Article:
I started out in retail banking, working in the branches, and then later I became a relationship manager, which meant I had to be credit trained. And from there I went to cash management, which is where I found my niche. Career progression doesn’t have to be linear – it could be a zig zag, and I think it is important to look at the full body of work. For me having the credit training, and being a banker, has been helpful in understanding the financials when talking to clients – whether it is a chief financial officer (CFO) or a cash manager.

How important is it to do something you enjoy?

When I was a relationship manager, I wasn’t really enjoying it. I just felt that the best version of Dorothy was not showing up. I think a lot of people do roles where they’re not really actively engaged. For me it’s important to be challenged and to be interested in what you are doing. This doesn’t have to be professionally – I see this on a personal level as well. It applies to people at different phases of their lives, including those who have stopped working; they still need to know what to do to keep themselves challenged and stimulated. They could get a hobby, or volunteer – there are so many things people can do to keep themselves active and interested.

And why do you like cash management? Why is that your niche?

Everyone needs cash management! Whether it is a small business or a Fortune 100 company, cash management is the lifeblood, the payments, the flow and the working capital of an organisation – it is very much part of the CFO or treasurer’s objectives.

I feel like I am helping my clients thrive and develop, whether I meet them at a new facility, learn about the latest product, or visit a start-up in San Francisco. What is happening with these clients is a reflection of what is happening in the real world – outside of working hours I might hear about a new trend, and I’ll smile as I think ‘I was just talking to their owner’ or ‘I saw that when it was in the development lab’.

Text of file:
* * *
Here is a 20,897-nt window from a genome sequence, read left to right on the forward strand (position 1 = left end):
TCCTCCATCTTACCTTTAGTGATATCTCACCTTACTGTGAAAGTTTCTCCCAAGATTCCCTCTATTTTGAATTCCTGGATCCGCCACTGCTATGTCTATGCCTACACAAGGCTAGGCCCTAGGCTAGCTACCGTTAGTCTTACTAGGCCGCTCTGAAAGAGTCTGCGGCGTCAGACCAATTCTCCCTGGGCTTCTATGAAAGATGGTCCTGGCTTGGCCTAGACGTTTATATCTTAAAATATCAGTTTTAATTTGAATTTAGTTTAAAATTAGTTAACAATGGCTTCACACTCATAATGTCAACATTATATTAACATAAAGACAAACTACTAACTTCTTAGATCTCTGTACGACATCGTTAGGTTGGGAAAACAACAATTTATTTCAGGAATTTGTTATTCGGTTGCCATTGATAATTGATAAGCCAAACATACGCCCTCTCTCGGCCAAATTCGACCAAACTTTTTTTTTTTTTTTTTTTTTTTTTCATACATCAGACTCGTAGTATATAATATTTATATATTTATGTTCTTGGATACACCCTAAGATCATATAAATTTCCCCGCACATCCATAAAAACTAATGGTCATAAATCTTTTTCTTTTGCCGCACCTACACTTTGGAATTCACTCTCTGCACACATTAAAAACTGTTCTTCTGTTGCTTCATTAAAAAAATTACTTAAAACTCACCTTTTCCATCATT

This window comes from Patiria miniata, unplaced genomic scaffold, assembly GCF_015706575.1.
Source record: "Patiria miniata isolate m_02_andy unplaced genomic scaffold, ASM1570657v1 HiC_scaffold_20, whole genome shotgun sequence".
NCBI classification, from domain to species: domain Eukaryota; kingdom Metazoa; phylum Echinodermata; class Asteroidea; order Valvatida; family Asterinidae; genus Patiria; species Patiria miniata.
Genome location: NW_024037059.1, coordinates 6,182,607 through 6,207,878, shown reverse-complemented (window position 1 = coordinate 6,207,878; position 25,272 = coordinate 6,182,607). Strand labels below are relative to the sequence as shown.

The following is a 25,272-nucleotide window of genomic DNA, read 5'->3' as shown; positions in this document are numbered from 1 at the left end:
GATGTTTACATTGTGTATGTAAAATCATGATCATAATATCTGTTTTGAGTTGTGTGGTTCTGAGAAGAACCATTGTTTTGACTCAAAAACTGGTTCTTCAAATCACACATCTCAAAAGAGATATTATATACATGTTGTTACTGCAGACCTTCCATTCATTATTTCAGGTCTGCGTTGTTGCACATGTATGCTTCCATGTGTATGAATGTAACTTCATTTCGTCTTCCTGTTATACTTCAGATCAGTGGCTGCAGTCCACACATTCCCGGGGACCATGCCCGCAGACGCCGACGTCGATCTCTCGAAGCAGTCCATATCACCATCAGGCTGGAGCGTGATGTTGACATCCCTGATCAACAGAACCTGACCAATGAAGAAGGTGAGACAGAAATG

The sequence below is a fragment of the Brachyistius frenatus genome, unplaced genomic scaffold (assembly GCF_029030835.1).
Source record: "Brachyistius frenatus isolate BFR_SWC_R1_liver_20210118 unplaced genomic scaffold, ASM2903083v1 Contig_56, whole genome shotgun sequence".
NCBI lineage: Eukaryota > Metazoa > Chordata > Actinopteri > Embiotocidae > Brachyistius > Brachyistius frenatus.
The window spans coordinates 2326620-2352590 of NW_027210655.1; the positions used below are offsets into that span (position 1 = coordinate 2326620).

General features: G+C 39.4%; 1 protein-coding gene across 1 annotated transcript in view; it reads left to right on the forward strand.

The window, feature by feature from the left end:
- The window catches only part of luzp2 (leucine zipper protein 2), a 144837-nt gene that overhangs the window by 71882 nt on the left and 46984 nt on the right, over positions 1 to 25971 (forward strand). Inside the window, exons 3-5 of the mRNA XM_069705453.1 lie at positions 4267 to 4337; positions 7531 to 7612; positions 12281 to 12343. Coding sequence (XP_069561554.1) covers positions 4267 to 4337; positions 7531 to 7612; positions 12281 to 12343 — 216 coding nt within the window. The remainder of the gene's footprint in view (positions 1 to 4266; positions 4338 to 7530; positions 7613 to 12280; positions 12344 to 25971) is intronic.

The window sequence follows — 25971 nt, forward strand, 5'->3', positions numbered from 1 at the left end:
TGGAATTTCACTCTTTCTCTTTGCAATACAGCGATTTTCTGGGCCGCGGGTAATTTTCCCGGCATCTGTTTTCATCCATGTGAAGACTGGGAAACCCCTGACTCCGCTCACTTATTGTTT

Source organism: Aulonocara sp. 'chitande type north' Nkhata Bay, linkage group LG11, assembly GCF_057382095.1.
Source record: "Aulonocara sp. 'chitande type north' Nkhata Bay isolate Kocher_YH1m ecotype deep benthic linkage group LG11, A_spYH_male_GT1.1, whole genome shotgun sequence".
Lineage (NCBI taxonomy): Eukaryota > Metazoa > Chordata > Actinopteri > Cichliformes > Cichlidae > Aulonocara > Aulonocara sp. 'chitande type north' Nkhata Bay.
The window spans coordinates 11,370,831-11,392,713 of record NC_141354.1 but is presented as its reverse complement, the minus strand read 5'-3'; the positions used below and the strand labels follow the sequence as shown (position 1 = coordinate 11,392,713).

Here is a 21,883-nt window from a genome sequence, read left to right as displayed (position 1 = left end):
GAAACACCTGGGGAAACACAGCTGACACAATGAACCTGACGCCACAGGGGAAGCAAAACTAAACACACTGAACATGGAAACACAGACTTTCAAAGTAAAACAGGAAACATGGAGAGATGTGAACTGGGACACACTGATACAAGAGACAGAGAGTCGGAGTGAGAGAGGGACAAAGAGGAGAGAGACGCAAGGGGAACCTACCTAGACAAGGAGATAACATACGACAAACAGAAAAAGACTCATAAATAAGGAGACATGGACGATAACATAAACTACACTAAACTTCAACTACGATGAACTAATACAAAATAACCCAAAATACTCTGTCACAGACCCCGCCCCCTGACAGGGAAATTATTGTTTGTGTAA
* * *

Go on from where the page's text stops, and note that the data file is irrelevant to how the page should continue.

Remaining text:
Also, working for an organisation like HSBC means that I am a global citizen. On any given day I could be speaking to someone in Hong Kong, Paris, then New York or London. It is really exciting, and the work and challenges are constantly evolving and changing.

I also love helping people develop in their careers and seeing how my mentoring has had an impact on the next generation of talent in this industry.

With that next generation, how can you create a speak-up culture where they feel comfortable calling out bad behaviour, for example?

You have to create the right environment where there is a clear understanding of what behaviour is unacceptable. Often, this starts with the tone from the top, where the senior leaders are setting the standard of desired behaviour with their words and their actions.

At HSBC, diversity and inclusion, and the people agenda, are integral to our success, so this is so important. There are things you can do about making sure issues are raised. At HSBC, for example, there is a dedicated confidential line that people can call. People can speak to their line manager, or another colleague. If I hear of anything that might have happened, I have an obligation to make sure that it gets reported, either to human resources (HR) or the confidential line.

One positive change I’ve noticed in recent years is that people are more likely to speak up when things aren’t right. Also, public opinion is changing – with the #MeToo movement, for example – so people feel more comfortable talking about it. To the next generation coming into this industry – and to everyone else – I tell them, ‘If you see something, say something’.